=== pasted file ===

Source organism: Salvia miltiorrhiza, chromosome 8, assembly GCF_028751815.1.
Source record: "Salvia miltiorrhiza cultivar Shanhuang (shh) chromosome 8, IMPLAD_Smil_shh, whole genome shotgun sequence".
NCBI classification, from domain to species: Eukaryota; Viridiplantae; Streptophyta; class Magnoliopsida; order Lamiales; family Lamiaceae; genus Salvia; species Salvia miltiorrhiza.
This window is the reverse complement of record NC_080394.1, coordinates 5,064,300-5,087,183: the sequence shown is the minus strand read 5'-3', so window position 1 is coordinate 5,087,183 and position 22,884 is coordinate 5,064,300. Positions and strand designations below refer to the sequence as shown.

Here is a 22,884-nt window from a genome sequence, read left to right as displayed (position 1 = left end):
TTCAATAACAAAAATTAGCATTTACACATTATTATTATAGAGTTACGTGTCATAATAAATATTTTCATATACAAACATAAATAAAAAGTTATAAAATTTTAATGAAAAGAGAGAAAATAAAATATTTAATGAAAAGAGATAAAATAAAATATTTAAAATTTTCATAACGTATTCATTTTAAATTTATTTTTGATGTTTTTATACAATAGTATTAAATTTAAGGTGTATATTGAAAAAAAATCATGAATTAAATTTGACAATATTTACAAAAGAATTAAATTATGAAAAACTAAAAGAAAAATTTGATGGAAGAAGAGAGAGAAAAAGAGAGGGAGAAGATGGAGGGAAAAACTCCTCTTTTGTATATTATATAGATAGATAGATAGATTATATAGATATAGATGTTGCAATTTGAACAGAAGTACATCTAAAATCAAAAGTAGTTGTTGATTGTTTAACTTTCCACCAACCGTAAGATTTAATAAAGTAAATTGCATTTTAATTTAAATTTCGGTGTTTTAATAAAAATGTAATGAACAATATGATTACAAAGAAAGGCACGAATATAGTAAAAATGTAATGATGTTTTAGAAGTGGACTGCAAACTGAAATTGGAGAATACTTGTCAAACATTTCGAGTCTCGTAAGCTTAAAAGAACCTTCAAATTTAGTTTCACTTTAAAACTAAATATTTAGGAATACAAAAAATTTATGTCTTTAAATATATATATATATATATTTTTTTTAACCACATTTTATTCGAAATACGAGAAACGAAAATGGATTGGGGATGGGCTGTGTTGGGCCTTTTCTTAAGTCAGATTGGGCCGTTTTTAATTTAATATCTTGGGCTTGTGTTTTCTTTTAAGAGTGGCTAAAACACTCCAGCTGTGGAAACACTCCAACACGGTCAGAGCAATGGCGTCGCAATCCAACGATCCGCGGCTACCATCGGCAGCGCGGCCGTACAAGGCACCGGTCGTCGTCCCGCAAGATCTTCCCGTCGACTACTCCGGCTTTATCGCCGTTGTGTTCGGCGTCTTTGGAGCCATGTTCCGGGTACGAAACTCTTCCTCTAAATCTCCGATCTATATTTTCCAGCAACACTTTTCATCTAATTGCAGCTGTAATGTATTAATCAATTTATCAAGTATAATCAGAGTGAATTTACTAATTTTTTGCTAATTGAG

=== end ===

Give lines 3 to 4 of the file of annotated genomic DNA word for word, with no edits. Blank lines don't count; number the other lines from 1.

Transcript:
NCBI classification, from domain to species: Eukaryota; Viridiplantae; Streptophyta; class Magnoliopsida; order Lamiales; family Lamiaceae; genus Salvia; species Salvia miltiorrhiza.
This window is the reverse complement of record NC_080394.1, coordinates 5,064,300-5,087,183: the sequence shown is the minus strand read 5'-3', so window position 1 is coordinate 5,087,183 and position 22,884 is coordinate 5,064,300. Positions and strand designations below refer to the sequence as shown.